By DEAN CHRISTOPHER
Since ancient times, people have used drugs — in groups or individually — as part of religious rituals and for personal spiritual quests. Even without specific references to ingesting mind-altering plants, throughout history the link between substance and spirituality has been indirectly described or can be inferred through logical deduction.
That said, the simple belief, however sincere, that cannabis usage constitutes a religious sacrament is not necessarily sufficient to convince legal authorities that possession and use of marijuana is not a crime.
Most of today’s major religions not only do not use cannabis during worship; they specifically forbid their members to use it at all, for perceived moral as well as actual legal reasons. Some go to extremes. Muslim societies, often at governmental levels, strictly prohibit alcohol and other intoxicants. They can impose severe penalties on anyone caught with liquor or drugs. Punishments range from burdensome fines to physical beating to imprisonment to public beheading. Thus their viewpoint is made clear to all.
This does not change the fact that, throughout history, other religious leaders have been — and in many places, continue to be — enthusiastic advocates for the spiritual value of cannabis. Since cannabis is arguably the world’s oldest, most widely cultivated crop, it is unsurprising that it should have been used for religious, as well as medical and social, purposes in virtually every culture on Earth.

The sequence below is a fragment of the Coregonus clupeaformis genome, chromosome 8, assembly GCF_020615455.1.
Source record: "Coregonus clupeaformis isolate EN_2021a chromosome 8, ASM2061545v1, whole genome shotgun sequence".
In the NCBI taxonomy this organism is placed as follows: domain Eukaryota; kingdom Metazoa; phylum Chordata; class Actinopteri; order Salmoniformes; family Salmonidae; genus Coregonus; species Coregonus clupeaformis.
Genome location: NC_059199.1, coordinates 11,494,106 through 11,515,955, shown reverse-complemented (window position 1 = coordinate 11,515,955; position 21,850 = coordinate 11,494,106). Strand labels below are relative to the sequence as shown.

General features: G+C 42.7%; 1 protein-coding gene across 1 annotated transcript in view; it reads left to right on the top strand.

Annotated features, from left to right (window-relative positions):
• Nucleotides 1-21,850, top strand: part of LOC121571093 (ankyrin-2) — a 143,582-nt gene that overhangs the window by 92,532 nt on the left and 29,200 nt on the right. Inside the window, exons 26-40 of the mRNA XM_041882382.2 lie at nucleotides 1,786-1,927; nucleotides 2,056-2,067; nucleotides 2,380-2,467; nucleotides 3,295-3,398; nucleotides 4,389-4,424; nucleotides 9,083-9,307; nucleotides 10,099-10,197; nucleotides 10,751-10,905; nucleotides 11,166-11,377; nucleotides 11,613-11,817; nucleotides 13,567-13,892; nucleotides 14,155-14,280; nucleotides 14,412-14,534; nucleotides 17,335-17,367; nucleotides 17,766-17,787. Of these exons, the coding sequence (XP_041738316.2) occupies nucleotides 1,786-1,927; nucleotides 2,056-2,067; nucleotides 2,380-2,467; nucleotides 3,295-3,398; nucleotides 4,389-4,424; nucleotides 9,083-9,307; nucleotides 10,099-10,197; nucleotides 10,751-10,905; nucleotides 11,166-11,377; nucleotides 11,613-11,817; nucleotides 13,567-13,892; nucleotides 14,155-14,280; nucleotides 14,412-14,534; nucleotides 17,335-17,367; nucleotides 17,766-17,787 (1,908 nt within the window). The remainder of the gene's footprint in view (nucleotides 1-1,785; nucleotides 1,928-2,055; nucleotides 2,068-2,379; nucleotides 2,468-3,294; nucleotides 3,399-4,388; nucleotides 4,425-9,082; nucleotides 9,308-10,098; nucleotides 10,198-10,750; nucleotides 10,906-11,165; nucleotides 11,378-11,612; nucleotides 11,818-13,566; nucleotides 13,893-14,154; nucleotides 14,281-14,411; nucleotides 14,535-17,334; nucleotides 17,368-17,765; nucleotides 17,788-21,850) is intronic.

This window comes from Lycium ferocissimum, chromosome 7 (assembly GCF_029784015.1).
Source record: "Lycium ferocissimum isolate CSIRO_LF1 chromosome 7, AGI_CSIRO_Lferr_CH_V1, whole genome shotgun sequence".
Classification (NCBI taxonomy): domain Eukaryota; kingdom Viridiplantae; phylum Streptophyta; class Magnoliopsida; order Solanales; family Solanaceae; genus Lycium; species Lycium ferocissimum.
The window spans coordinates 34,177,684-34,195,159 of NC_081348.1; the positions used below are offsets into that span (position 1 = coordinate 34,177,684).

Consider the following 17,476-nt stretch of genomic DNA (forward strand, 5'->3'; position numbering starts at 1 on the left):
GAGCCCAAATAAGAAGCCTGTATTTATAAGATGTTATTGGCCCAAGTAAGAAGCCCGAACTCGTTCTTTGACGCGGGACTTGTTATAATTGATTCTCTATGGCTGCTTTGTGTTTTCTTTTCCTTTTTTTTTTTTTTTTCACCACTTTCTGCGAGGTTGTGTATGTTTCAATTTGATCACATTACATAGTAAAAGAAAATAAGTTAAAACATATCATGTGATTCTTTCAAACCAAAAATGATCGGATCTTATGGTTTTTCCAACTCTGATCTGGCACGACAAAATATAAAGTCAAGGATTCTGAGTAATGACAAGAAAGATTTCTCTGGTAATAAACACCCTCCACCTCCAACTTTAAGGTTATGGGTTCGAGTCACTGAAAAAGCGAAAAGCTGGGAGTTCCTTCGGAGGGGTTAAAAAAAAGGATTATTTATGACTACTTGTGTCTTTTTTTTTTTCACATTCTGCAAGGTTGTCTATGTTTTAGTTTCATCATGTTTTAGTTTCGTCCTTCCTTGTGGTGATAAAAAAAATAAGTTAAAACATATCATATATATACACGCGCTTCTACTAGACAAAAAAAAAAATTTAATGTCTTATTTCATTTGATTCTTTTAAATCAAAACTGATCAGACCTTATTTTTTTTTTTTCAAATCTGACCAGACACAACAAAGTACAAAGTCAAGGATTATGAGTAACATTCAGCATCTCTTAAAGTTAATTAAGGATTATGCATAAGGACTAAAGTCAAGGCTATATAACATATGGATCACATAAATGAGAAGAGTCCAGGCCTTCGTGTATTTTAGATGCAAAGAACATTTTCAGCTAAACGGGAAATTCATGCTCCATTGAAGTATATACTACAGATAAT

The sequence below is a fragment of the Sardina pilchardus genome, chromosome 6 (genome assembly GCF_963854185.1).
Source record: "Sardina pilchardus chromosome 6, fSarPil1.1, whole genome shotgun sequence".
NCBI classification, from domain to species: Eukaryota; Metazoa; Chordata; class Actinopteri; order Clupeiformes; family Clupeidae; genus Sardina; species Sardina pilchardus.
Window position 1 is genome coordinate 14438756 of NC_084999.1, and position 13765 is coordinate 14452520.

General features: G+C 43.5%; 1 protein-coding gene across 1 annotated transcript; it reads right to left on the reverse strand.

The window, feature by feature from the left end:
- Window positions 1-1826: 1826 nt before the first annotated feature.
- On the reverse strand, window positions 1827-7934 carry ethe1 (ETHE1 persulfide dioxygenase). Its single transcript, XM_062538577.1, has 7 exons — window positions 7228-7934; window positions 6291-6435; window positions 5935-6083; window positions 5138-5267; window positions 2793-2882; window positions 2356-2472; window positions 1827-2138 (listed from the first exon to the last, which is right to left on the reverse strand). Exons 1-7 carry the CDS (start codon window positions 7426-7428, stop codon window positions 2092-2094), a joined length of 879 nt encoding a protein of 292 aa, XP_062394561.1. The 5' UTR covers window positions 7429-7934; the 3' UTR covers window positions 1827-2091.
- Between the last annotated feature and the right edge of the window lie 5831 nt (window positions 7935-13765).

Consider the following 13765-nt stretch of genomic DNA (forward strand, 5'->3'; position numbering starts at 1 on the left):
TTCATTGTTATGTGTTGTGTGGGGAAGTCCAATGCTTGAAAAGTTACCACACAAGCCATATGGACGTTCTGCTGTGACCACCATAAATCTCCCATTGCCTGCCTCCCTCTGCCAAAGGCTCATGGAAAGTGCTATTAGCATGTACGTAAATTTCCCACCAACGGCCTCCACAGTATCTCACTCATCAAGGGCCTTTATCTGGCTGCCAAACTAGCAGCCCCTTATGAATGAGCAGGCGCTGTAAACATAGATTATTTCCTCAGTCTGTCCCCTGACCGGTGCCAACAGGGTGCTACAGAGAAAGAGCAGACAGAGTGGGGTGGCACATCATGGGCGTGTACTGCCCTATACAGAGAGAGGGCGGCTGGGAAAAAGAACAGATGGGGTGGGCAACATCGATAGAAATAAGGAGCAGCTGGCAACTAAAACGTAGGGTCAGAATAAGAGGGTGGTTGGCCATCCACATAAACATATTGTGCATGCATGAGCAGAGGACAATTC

Religious groups use cannabinoids (and similar substances) in their rites for many reasons: To commune with gods, nature and one another. As a path to enlightenment. For initiation or anointing new members. As a companion to prayer. To celebrate holidays or special occasions. Some consider cannabis a sacrament akin to Communion. Marijuana has also enhanced certain cults’ “sacred sex” rituals.
Since religions are so closely invested in the physical health of their adherents, cannabis has often been used as medication for members’ well-being.
In the beginning. As noted above, since ancient times, cannabis has been a part of religious rituals all over the world — the spiritual equivalent of its role in physical healing.
But it is important to understand that what we call “religion” today was not so narrowly defined in ancient times. Our distant ancestors made no distinction between medicine and religion. It was all mysterious, divine. Medicine was considered part of the magical arts. Shamans or tribal chiefs were doctors and spiritual leaders — healers of souls as well as bodies. “Medicine men” in the full sense of the word. They could invoke “healing spirits” with the help of nature’s pharmacy — plants whose properties they knew from personal experience. These were seen to produce an altered state, in which good (and sometimes bad!) forces could be invoked.